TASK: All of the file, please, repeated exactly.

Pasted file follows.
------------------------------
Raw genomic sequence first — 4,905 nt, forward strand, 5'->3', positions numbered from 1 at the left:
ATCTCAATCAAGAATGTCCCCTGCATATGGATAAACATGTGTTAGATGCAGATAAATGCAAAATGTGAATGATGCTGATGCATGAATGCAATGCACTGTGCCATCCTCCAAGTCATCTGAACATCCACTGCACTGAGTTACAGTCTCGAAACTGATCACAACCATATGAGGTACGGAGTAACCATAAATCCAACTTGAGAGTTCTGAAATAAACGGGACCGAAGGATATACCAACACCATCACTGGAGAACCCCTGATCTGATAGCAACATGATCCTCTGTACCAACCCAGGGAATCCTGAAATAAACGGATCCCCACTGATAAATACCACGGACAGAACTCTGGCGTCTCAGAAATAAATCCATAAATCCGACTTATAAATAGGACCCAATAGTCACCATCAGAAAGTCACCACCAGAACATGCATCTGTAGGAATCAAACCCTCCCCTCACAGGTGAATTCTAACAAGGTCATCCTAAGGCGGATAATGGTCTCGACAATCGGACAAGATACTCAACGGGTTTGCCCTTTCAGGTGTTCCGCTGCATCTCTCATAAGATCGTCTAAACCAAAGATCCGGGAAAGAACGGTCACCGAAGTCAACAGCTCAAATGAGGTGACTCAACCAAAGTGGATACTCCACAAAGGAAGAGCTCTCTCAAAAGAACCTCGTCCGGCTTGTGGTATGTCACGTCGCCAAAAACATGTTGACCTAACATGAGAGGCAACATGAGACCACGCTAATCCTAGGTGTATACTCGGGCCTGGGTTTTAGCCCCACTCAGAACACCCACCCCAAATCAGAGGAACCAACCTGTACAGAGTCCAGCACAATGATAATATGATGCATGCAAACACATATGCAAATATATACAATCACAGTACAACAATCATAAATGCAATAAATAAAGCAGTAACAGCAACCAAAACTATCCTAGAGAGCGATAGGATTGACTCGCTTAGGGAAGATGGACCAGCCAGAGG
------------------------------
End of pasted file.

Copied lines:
Raw genomic sequence first — 4,905 nt, forward strand, 5'->3', positions numbered from 1 at the left:
ATCTCAATCAAGAATGTCCCCTGCATATGGATAAACATGTGTTAGATGCAGATAAATGCAAAATGTGAATGATGCTGATGCATGAATGCAATGCACTGTGCCATCCTCCAAGTCATCTGAACATCCACTGCACTGAGTTACAGTCTCGAAACTGATCACAACCATATGAGGTACGGAGTAACCATAAATCCAACTTGAGAGTTCTGAAATAAACGGGACCGAAGGATATACCAACACCATCACTGGAGAACCCCTGATCTGATAGCAACATGATCCTCTGTACCAACCCAGGGAATCCTGAAATAAACGGATCCCCACTGATAAATACCACGGACAGAACTCTGGCGTCTCAGAAATAAATCCATAAATCCGACTTATAAATAGGACCCAATAGTCACCATCAGAAAGTCACCACCAGAACATGCATCTGTAGGAATCAAACCCTCCCCTCACAGGTGAATTCTAACAAGGTCATCCTAAGGCGGATAATGGTCTCGACAATCGGACAAGATACTCAACGGGTTTGCCCTTTCAGGTGTTCCGCTGCATCTCTCATAAGATCGTCTAAACCAAAGATCCGGGAAAGAACGGTCACCGAAGTCAACAGCTCAAATGAGGTGACTCAACCAAAGTGGATACTCCACAAAGGAAGAGCTCTCTCAAAAGAACCTCGTCCGGCTTGTGGTATGTCACGTCGCCAAAAACATGTTGACCTAACATGAGAGGCAACATGAGACCACGCTAATCCTAGGTGTATACTCGGGCCTGGGTTTTAGCCCCACTCAGAACACCCACCCCAAATCAGAGGAACCAACCTGTACAGAGTCCAGCACAATGATAATATGATGCATGCAAACACATATGCAAATATATACAATCACAGTACAACAATCATAAATGCAATAAATAAAGCAGTAACAGCAACCAAAACTATCCTAGAGAGCGATAGGATTGACTCGCTTAGGGAAGATGGACCAGCCAGAGG